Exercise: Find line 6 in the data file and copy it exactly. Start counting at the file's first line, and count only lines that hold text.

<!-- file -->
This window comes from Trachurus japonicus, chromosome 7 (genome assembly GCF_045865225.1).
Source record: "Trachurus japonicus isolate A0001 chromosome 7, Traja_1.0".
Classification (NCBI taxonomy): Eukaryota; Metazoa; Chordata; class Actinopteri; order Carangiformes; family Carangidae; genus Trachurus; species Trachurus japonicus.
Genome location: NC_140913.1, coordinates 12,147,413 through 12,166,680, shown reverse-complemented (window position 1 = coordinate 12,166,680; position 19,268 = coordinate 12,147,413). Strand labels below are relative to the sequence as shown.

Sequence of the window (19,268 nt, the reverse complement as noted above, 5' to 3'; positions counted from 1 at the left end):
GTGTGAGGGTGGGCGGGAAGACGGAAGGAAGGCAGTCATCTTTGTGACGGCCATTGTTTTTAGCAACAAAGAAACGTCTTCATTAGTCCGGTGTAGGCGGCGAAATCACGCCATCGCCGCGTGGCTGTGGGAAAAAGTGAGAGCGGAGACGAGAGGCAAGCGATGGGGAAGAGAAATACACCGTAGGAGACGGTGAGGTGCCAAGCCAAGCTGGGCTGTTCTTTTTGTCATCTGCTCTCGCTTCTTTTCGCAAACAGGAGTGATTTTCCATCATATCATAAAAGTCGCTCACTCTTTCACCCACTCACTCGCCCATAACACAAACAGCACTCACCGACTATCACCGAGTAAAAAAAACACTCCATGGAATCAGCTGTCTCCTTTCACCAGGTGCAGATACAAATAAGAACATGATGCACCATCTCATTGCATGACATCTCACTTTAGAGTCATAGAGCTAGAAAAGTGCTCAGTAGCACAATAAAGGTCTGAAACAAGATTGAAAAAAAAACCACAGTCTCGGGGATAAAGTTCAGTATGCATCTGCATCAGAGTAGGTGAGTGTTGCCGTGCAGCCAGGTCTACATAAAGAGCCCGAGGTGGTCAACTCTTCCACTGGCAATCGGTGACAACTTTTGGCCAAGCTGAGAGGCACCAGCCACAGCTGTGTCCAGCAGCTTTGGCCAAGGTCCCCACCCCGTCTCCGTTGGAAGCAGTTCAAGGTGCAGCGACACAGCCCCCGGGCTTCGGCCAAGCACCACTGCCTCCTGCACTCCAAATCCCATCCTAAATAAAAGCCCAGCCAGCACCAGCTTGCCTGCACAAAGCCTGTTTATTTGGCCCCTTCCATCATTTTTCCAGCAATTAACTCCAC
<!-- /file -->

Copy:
GTGTGAGGGTGGGCGGGAAGACGGAAGGAAGGCAGTCATCTTTGTGACGGCCATTGTTTTTAGCAACAAAGAAACGTCTTCATTAGTCCGGTGTAGGCGGCGAAATCACGCCATCGCCGCGTGGCTGTGGGAAAAAGTGAGAGCGGAGACGAGAGGCAAGCGATGGGGAAGAGAAATACACCGTAGGAGACGGTGAGGTGCCAAGCCAAGCTGGGCTGTTCTTTTTGTCATCTGCTCTCGCTTCTTTTCGCAAACAGGAGTGATTTTCCATCATATCATAAAAGTCGCTCACTCTTTCACCCACTCACTCGCCCATAACACAAACAGCACTCACCGACTATCACCGAGTAAAAAAAACACTCCATGGAATCAGCTGTCTCCTTTCACCAGGTGCAGATACAAATAAGAACATGATGCACCATCTCATTGCATGACATCTCACTTTAGAGTCATAGAGCTAGAAAAGTGCTCAGTAGCACAATAAAGGTCTGAAACAAGATTGAAAAAAAAACCACAGTCTCGGGGATAAAGTTCAGTATGCATCTGCATCAGAGTAGGTGAGTGTTGCCGTGCAGCCAGGTCTACATAAAGAGCCCGAGGTGGTCAACTCTTCCACTGGCAATCGGTGACAACTTTTGGCCAAGCTGAGAGGCACCAGCCACAGCTGTGTCCAGCAGCTTTGGCCAAGGTCCCCACCCCGTCTCCGTTGGAAGCAGTTCAAGGTGCAGCGACACAGCCCCCGGGCTTCGGCCAAGCACCACTGCCTCCTGCACTCCAAATCCCATCCTAAATAAAAGCCCAGCCAGCACCAGCTTGCCTGCACAAAGCCTGTTTATTTGGCCCCTTCCATCATTTTTCCAGCAATTAACTCCAC